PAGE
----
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Friday, June 21, 2002 - Page updated at 12:00 AM

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Movie Review

Office life gets a quirky sendup in classic 'Bartleby'

Seattle Times movie critic

"Bartleby"


**
With Crispin Glover, David Paymer, Glenne Headly, Seymour Cassel, Joe Piscopo. Directed by Jonathan Parker, from a screenplay by Parker and Catherine di Napoli. 82 minutes. Rated PG-13 for some sexual content. Varsity, through Thursday.

There's something infinitely lovable about a movie that starts with an ancient photo of the author Herman Melville and a brief, serious little introduction, Cliffs Notes-style, of his life and work. The former English majors among us will wriggle in their seats with pleasure ... ah, yes, Melville. Due for a Jane Austen-style movie renaissance, no?

Well, maybe not, although "Bartleby" is a stylish and often very funny contemporary adaptation of the story of the office worker who "would prefer not to." Director Jonathan Parker has made a deliberately quirky, surreal film, and while it's full of imagination and appealingly goofy performances, there's just the slightest hint of thematic hammer-thumping in the proceedings that mars the overall effect. Soul-numbing work is soul-numbing, Parker tells us. Well, yes. Then what?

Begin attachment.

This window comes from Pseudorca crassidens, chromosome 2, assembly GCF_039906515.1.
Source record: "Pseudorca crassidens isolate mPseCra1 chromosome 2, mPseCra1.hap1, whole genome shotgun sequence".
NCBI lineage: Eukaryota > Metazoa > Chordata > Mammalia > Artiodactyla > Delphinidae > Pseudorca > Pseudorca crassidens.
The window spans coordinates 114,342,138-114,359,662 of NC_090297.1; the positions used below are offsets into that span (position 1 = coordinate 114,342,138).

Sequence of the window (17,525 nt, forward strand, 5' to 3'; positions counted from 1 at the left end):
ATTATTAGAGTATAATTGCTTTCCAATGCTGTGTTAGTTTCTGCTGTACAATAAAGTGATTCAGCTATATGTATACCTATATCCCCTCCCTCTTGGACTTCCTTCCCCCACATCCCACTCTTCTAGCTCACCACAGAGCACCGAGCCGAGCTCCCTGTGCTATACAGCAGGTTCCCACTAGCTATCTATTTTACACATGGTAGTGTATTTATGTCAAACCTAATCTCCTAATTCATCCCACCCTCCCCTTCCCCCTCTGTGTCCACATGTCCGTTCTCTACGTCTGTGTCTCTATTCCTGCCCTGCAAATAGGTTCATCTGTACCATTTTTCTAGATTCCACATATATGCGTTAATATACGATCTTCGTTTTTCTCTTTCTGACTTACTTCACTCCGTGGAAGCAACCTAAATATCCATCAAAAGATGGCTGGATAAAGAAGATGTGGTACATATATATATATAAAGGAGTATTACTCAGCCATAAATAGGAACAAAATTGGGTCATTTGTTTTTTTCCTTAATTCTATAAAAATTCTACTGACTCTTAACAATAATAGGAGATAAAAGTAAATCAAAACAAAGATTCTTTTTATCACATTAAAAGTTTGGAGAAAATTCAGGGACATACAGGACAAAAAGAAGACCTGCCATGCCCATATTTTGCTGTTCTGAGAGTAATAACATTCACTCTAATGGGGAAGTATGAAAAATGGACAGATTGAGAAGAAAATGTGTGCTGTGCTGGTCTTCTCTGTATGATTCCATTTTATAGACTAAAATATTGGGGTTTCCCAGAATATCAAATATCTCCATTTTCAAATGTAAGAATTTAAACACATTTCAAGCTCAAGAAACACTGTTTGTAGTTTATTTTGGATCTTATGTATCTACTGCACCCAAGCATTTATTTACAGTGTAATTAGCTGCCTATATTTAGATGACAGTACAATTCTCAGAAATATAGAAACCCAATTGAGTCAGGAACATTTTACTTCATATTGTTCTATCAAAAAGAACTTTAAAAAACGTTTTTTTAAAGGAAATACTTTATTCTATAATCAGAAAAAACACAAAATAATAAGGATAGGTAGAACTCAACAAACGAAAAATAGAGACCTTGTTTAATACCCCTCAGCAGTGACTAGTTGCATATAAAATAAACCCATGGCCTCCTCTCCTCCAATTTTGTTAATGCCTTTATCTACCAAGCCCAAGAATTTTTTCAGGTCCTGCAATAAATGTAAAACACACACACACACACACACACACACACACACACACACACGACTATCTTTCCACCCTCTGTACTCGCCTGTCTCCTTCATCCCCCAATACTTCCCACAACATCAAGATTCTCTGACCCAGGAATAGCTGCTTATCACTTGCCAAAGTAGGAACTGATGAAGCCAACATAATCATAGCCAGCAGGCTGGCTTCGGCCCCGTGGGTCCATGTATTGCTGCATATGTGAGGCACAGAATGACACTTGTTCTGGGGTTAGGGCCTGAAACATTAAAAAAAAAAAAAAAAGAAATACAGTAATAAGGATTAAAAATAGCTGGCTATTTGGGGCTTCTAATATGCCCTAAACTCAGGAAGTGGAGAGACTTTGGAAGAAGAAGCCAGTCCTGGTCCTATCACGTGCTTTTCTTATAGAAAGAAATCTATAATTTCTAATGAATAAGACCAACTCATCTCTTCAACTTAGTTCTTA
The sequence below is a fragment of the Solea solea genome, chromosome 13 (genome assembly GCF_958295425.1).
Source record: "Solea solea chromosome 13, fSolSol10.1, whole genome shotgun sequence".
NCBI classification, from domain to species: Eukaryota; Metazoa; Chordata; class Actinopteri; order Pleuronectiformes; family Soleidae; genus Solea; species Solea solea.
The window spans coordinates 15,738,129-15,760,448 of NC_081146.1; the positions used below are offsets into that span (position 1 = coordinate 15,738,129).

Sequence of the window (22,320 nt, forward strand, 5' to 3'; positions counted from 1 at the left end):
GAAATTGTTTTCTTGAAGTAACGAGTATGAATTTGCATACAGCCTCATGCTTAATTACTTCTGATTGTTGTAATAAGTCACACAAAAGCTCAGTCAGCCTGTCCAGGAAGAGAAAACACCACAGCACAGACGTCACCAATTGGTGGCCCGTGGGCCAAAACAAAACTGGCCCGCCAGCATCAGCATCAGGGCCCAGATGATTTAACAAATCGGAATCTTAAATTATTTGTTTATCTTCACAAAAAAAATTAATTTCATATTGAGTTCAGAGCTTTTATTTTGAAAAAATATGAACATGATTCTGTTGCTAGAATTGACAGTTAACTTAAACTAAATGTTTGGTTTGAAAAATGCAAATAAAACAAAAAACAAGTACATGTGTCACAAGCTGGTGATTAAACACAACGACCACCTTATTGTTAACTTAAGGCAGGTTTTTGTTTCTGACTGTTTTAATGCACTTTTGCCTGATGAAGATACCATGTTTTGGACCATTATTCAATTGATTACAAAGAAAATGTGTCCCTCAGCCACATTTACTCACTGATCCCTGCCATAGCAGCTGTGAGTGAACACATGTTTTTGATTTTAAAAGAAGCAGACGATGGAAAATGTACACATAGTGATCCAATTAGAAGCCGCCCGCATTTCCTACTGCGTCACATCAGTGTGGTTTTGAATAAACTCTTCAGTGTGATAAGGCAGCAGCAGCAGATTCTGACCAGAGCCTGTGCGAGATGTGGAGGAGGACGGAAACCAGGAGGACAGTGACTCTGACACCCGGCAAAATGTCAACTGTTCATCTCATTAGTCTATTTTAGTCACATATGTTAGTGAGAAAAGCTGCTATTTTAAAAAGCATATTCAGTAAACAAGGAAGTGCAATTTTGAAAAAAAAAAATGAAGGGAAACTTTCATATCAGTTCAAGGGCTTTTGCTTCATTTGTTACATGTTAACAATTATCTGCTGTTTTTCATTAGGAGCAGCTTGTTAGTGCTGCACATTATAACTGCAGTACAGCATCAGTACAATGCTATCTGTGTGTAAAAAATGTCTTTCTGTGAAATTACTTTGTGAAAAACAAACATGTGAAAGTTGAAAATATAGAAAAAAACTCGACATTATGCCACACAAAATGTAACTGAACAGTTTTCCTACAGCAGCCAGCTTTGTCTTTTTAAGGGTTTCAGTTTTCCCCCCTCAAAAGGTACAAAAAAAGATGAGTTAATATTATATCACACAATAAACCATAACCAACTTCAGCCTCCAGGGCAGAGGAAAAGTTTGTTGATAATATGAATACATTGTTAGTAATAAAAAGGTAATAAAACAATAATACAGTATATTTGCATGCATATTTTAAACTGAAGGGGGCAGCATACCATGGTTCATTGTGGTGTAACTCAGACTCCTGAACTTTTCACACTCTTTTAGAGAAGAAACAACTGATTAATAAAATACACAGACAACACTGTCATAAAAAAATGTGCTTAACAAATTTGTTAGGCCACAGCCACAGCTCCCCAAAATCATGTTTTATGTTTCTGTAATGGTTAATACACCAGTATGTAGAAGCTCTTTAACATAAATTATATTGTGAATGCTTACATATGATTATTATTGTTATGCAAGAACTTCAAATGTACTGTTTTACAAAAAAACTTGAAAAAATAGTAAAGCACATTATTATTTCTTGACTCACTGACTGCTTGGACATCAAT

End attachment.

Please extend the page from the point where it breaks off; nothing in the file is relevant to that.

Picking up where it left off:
Crispin Glover, with a shock of dark hair and a skin tone that suggests too much time spent under fluorescent lights, is weirdly effective as Bartleby, who shows up for work at the city records manager's office but soon is spending his days staring at an air vent.

When asked to file, or to run an errand, or to remove himself from the premises, he replies, "I prefer not to." As Melville readers know, this soon spirals out of control, resulting in the immortal cry, "Ah, Bartleby! Ah, humanity!" But this cry gets cried far too early in the movie — the point is made, and yet the story continues, padded out with amusing but pointless conversations between the workers.

David Paymer, as Bartleby's hapless boss, gives the impression of a man very happy to be dotting I's and crossing T's — until Bartleby comes along. The other office denizens — especially Glenne Headly as a vague secretary who wafts around with a feather duster, and Maury Chaykin, who's so bored he sadly photocopies his sandwich — are uniformly funny.

The production design (particularly the office park, which floats like a dark cloud over a web of freeway) is creepily evocative. Call "Bartleby" an intriguing near-miss.

Moira Macdonald: 206-464-2725 or mmacdonald@seattletimes.com.

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